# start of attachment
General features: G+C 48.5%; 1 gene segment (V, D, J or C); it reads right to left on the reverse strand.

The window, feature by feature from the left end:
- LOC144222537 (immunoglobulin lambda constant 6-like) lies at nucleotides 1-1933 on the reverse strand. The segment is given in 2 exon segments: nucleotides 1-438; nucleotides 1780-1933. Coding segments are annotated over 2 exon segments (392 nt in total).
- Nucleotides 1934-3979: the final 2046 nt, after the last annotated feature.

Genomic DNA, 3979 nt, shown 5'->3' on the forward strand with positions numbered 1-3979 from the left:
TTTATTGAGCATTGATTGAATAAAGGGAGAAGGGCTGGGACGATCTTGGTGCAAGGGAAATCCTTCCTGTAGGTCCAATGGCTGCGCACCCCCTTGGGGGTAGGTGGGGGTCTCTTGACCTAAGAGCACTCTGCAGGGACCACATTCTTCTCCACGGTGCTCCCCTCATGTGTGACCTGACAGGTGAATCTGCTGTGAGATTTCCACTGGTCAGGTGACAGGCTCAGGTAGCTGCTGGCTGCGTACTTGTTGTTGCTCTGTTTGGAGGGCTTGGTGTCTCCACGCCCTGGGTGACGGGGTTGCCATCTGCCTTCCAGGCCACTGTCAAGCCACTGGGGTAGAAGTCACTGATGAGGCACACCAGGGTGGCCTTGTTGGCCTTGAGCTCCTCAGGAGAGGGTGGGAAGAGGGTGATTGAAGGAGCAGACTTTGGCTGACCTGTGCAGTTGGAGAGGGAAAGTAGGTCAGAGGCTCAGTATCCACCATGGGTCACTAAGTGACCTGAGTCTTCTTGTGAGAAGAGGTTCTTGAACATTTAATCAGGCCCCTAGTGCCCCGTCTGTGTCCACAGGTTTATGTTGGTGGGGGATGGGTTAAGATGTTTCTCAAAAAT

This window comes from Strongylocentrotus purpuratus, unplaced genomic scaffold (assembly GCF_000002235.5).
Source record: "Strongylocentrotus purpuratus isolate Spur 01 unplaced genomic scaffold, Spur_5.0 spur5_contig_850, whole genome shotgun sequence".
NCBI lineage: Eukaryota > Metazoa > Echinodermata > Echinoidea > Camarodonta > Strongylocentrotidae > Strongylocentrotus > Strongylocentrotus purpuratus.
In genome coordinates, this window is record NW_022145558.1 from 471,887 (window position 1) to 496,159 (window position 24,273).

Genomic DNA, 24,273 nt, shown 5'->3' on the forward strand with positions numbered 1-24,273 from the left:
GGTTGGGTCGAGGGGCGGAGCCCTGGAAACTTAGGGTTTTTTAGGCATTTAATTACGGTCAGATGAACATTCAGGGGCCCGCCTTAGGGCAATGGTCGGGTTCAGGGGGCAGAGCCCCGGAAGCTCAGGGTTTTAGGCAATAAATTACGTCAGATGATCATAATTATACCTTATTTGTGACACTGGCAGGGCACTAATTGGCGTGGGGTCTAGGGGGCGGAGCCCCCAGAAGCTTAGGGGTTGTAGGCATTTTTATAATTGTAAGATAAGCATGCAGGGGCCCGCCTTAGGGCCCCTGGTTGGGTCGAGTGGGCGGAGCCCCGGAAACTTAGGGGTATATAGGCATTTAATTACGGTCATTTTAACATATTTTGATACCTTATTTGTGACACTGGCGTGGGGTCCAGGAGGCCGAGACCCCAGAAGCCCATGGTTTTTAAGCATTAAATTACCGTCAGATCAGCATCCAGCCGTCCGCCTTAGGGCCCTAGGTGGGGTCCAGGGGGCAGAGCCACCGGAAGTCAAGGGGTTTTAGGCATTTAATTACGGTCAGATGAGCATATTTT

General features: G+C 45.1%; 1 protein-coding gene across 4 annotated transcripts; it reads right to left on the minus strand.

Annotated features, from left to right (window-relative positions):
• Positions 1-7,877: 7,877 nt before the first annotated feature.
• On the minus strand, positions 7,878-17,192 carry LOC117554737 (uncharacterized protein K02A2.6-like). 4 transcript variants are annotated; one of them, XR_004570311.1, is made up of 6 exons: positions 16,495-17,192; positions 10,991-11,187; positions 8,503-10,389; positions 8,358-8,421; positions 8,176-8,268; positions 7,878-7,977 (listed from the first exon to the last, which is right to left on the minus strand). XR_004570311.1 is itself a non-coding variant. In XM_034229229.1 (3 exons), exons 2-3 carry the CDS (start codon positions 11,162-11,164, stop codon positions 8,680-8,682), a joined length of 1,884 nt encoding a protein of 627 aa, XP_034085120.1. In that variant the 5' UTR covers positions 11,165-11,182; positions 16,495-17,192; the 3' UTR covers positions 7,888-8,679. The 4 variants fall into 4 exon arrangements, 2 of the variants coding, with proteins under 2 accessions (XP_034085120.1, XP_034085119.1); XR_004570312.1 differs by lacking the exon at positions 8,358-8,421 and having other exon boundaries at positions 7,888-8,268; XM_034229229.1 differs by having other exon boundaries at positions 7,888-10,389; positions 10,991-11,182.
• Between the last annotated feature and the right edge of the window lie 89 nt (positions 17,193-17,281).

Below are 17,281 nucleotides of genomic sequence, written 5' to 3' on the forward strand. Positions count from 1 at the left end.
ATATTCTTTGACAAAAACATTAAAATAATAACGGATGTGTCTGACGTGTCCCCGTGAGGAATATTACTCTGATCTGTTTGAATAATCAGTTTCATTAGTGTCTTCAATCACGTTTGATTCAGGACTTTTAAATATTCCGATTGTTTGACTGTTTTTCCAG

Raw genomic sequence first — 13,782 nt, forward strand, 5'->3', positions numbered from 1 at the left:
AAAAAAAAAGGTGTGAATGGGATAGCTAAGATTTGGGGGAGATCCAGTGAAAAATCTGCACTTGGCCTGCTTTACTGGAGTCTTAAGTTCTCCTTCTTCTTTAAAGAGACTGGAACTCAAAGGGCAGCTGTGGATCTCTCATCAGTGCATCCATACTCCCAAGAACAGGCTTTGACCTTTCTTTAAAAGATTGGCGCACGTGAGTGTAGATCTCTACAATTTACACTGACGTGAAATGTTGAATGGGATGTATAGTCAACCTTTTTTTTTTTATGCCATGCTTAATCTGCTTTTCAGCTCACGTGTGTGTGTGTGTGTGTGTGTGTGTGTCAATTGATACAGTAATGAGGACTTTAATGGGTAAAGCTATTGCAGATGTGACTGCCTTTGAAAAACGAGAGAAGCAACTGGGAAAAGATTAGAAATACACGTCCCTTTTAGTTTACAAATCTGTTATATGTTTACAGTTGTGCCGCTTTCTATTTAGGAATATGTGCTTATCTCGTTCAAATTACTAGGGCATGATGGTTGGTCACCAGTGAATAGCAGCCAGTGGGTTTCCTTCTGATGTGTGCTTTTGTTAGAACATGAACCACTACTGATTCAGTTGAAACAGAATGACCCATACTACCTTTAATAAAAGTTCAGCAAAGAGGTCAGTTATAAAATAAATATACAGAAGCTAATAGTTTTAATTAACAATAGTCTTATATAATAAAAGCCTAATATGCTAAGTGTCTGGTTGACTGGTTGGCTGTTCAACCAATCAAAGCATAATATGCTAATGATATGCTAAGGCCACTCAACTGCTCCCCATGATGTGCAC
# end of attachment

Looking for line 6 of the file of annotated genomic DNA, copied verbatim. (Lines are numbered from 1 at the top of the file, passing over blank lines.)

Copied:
TTTATTGAGCATTGATTGAATAAAGGGAGAAGGGCTGGGACGATCTTGGTGCAAGGGAAATCCTTCCTGTAGGTCCAATGGCTGCGCACCCCCTTGGGGGTAGGTGGGGGTCTCTTGACCTAAGAGCACTCTGCAGGGACCACATTCTTCTCCACGGTGCTCCCCTCATGTGTGACCTGACAGGTGAATCTGCTGTGAGATTTCCACTGGTCAGGTGACAGGCTCAGGTAGCTGCTGGCTGCGTACTTGTTGTTGCTCTGTTTGGAGGGCTTGGTGTCTCCACGCCCTGGGTGACGGGGTTGCCATCTGCCTTCCAGGCCACTGTCAAGCCACTGGGGTAGAAGTCACTGATGAGGCACACCAGGGTGGCCTTGTTGGCCTTGAGCTCCTCAGGAGAGGGTGGGAAGAGGGTGATTGAAGGAGCAGACTTTGGCTGACCTGTGCAGTTGGAGAGGGAAAGTAGGTCAGAGGCTCAGTATCCACCATGGGTCACTAAGTGACCTGAGTCTTCTTGTGAGAAGAGGTTCTTGAACATTTAATCAGGCCCCTAGTGCCCCGTCTGTGTCCACAGGTTTATGTTGGTGGGGGATGGGTTAAGATGTTTCTCAAAAAT